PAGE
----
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This article in AJ

  1. Vol. 64 No. 5, p. 599-602
     
    Received: Sept 29, 1971


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doi:10.2134/agronj1972.00021962006400050015x

Effect of Moisture Stress at Different Stages of Growth: II. Cytoplasmic Male-sterile Corn1

  1. G. B. Vincent and
  2. L. G. Woolley2

Abstract

Abstract

The purpose of this study was to determine if the greater stress-tolerance of corn plants with male-sterile cytoplasm was due to their ability to extract, more moisture from the soil and retain it against atmospheric demand. If this is true, it would have significant impact on the water management and adaptation of the corn (Zea mays L.) plant.

An experiment was conducted on Colo silt loam soil in 1967 at Ames, Iowa to compare the effects of moisture stress at different stages of growth on Texas male-sterile cytoplasm (cms) corn hybrids and their normal cytoplasm counterparts.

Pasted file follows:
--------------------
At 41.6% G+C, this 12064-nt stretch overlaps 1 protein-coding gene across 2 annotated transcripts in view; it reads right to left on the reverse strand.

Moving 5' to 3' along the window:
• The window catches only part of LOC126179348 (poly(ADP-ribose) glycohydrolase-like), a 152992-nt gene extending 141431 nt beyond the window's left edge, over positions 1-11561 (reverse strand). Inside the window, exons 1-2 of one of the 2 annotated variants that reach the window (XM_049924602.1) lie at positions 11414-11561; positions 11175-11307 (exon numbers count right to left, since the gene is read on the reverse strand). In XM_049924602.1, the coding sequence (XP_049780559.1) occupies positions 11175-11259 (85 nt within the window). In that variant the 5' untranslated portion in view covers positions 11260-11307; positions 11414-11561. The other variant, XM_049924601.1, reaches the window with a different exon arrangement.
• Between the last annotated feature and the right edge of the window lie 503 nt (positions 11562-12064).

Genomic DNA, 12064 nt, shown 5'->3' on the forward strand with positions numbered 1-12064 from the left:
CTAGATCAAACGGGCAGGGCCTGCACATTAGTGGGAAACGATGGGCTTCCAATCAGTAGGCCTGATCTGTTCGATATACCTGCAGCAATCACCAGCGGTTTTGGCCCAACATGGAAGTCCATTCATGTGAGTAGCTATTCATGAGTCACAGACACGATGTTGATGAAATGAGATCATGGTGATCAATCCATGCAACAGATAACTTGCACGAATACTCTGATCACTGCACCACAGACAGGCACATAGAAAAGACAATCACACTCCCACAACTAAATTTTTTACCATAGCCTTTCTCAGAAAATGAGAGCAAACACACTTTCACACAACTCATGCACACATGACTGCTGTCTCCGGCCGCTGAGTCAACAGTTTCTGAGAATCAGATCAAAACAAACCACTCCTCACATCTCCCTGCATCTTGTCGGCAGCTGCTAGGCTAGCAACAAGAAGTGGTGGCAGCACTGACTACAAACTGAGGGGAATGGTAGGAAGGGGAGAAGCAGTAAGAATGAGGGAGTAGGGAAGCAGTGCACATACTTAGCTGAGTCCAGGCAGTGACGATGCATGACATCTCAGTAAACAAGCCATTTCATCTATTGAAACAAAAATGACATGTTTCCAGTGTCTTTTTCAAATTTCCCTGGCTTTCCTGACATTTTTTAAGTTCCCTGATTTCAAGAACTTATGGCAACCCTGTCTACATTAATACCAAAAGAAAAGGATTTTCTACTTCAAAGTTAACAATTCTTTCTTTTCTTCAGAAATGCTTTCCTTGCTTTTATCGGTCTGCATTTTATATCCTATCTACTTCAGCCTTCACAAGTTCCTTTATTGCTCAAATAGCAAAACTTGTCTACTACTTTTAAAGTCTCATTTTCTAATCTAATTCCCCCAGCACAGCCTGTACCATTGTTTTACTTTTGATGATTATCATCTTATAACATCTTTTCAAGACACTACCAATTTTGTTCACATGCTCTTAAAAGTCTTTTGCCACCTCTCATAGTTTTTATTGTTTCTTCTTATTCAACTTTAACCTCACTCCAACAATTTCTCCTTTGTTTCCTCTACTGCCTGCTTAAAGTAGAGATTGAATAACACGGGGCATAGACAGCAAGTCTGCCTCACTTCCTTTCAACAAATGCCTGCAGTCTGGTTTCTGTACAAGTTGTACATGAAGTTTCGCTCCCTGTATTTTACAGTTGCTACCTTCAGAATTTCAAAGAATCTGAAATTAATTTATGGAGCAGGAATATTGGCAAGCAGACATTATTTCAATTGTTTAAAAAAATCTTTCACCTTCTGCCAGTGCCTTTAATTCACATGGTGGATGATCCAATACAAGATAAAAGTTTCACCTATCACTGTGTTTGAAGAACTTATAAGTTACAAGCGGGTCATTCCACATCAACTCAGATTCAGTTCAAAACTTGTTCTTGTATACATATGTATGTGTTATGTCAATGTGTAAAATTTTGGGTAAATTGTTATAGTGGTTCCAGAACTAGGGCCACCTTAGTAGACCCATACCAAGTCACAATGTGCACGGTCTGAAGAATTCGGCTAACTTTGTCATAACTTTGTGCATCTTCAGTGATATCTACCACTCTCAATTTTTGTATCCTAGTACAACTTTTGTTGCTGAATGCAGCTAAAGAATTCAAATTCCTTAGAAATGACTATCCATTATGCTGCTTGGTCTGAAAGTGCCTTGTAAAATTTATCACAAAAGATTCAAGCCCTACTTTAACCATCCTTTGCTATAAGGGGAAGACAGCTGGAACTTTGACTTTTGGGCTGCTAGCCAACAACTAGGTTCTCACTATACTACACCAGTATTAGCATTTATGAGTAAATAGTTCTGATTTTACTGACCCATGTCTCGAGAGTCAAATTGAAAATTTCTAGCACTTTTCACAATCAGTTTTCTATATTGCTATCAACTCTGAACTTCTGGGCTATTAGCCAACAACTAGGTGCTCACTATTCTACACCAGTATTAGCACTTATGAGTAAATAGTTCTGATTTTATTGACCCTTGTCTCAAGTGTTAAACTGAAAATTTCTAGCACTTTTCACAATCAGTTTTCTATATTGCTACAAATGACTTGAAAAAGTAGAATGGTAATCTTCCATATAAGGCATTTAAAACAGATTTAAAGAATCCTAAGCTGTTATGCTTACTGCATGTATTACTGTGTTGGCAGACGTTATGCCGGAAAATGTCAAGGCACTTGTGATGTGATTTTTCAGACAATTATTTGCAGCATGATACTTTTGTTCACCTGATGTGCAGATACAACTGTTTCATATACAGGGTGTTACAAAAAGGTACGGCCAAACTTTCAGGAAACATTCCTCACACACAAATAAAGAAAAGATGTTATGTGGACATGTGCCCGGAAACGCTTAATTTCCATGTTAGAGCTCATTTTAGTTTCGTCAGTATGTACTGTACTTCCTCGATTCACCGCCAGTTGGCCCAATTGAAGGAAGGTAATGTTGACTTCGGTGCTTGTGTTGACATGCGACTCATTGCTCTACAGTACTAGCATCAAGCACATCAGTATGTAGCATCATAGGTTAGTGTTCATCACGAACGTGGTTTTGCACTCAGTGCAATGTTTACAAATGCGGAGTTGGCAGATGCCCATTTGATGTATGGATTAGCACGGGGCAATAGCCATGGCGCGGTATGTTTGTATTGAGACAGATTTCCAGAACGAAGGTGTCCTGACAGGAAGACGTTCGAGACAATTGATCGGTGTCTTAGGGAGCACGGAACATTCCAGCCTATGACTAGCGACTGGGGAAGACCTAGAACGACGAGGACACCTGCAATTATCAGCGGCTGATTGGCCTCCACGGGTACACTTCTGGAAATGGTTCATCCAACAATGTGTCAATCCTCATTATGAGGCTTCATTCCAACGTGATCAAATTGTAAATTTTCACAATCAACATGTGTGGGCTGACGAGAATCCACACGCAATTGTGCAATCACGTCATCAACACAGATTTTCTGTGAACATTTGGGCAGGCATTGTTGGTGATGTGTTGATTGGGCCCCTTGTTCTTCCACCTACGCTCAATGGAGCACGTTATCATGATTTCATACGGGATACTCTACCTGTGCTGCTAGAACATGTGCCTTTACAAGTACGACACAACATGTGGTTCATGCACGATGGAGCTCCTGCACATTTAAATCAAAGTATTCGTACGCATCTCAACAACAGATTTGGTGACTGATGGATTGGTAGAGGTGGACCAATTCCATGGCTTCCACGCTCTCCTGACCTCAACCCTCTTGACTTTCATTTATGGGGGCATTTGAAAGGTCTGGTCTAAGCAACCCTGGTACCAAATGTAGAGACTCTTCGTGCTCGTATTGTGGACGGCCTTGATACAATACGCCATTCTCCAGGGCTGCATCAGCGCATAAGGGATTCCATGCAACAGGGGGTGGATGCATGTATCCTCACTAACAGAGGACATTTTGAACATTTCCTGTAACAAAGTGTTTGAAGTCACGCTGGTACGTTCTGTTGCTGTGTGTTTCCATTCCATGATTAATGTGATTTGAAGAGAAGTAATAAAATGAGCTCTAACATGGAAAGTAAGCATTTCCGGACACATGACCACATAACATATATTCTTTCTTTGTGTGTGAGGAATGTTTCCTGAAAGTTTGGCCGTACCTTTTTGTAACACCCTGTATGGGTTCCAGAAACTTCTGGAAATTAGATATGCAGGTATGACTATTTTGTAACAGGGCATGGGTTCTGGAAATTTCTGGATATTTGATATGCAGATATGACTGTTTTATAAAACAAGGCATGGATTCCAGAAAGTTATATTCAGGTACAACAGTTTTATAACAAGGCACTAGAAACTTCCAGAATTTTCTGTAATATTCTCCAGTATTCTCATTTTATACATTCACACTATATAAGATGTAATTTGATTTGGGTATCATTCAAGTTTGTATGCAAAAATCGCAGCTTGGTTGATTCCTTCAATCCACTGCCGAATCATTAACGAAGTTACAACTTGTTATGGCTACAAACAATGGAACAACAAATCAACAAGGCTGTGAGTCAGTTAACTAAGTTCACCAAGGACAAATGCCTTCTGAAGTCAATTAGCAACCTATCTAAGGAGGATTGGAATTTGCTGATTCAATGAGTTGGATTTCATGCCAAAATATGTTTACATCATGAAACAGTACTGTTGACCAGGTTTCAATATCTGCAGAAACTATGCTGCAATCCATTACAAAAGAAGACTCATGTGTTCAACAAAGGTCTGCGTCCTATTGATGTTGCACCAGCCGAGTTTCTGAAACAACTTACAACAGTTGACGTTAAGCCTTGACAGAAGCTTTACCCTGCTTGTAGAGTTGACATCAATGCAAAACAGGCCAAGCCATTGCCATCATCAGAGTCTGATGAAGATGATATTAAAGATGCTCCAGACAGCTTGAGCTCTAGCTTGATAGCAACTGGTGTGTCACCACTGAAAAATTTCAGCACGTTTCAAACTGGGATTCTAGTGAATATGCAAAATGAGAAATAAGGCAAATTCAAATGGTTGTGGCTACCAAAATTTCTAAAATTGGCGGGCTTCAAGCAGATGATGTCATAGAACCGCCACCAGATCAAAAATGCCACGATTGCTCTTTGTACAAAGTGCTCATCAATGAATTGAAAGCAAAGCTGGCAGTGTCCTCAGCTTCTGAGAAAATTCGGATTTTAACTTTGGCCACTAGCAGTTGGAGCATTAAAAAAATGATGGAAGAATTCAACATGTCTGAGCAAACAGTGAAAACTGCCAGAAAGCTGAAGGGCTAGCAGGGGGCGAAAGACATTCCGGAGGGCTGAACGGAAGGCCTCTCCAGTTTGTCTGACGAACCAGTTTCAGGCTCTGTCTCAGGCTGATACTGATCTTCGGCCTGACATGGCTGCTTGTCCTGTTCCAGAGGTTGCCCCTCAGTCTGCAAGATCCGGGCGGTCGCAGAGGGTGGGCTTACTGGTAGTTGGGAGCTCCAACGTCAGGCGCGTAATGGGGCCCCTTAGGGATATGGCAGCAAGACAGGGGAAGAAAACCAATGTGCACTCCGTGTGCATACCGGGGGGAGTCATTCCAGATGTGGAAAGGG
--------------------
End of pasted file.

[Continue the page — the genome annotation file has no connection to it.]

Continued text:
Grain yields were reduced significantly by a moisture stress imposed at anthesis. Hybrids with cms did not yield differently from their counterparts with normal cytoplasm, but cms hybrids maintained a higher level of leaf turgor when exposed to moisture stress at anthesis. The method used to establish equally severe intensities of stress was the withholding of irrigation water until a minimum level of 75% leaf turgidity was reached. Hybrids with normal cytoplasm withstood 1 day of serious stress during a 3-day period, while hybrids with cms withstood 3 days of serious stress during a 10-day period before reaching the minimum leaf turgidity.

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